The management of pressure ulcers plays an inherent nursing role in reducing the associated comorbidities, including the risk of infections and bleeding. Some of the potential strategies that nurses can implement in managing pressure ulcers include the two-hourly turning of bedridden patients. Frequently changing the patients’ lying position in the bed will reduce the patients’ skin stress. Another strategy to reduce pressure ulcers is utilizing beds made with fine materials, including air-fluidized beds. Research has shown that acquiring these beds is economical compared to managing pressure ulcers (Becker et al., 2017).
Moreover, applying mattresses and pillows on the potential sites for pressure sores such as bony prominences between the knees and the ankle joints effectively avoids pressure ulcers. The nurse needs to educate the patient and family on preventing pressure ulcers is essential in its management. Additionally, nutritional support through giving patients foods rich in proteins, and adequate water, and administering albumin supplements has beneficial effects in reducing the severity of pressure area sores.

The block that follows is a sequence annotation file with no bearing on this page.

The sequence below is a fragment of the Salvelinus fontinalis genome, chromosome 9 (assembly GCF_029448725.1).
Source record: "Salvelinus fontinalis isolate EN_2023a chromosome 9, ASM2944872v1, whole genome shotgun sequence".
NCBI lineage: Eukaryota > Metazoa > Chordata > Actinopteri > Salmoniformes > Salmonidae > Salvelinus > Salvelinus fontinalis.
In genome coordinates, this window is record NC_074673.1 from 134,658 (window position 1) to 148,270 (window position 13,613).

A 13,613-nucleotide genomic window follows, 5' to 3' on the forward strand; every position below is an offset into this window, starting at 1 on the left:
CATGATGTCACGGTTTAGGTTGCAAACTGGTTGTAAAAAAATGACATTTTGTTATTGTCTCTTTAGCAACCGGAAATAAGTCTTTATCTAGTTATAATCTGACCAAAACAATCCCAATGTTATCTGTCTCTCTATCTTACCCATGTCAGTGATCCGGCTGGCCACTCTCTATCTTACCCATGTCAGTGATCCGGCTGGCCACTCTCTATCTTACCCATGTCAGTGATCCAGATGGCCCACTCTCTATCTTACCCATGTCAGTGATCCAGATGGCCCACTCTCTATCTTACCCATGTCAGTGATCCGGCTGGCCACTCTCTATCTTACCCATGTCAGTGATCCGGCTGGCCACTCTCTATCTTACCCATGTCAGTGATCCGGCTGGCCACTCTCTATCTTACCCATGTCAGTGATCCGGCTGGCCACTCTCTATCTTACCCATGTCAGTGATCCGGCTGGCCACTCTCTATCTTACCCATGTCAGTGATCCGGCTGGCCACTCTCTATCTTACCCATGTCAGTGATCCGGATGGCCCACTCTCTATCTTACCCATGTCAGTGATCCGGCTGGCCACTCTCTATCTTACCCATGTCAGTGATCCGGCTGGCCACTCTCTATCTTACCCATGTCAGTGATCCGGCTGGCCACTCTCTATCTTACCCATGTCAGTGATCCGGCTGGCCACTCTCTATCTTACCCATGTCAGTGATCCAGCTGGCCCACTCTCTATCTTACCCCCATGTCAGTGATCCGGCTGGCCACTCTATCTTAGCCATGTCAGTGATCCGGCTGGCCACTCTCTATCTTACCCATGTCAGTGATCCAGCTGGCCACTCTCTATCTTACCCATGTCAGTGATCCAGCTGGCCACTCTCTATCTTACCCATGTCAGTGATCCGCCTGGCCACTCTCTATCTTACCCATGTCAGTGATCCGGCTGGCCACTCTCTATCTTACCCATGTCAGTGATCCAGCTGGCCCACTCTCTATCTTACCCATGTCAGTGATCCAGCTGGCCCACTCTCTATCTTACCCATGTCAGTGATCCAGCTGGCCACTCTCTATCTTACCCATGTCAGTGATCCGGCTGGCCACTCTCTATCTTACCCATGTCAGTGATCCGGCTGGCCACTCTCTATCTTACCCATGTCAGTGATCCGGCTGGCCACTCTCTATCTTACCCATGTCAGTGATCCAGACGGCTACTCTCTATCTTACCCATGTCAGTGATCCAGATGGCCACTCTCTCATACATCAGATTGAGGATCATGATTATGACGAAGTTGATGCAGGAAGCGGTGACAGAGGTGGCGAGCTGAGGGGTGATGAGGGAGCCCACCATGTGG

The practical evaluation of the resolution or reducing the pressure area sores is required to determine the interventions’ success. The nurses need to check for any open sores, edema, and reddened areas on the patient’s skin. The nurse also needs to evaluate the patient and their family’s knowledge on preventing the pressure area ulcers, including expertise on two hourly turnings, proper nutrition, and skin massages around the affected areas. Moreover, evaluating the patient’s ability to turn themselves and move out of bed is an essential indicator of achieving the goal (Becker et al., 2017). Other factors to be evaluated by nurses are the improvement in the patient’s comfort level evidenced by good sleep patterns and the prevention of infections.
Becker, D., Tozo, T. C., Batista, S. S., Mattos, A. L., Silva, M. C. B., Rigon, S.,… & Duarte, P. A. (2017). Pressure ulcers in ICU patients: Incidence and clinical and epidemiological features: A multicenter study in southern Brazil. Intensive and Critical Care Nursing, 42, 55-61. Web.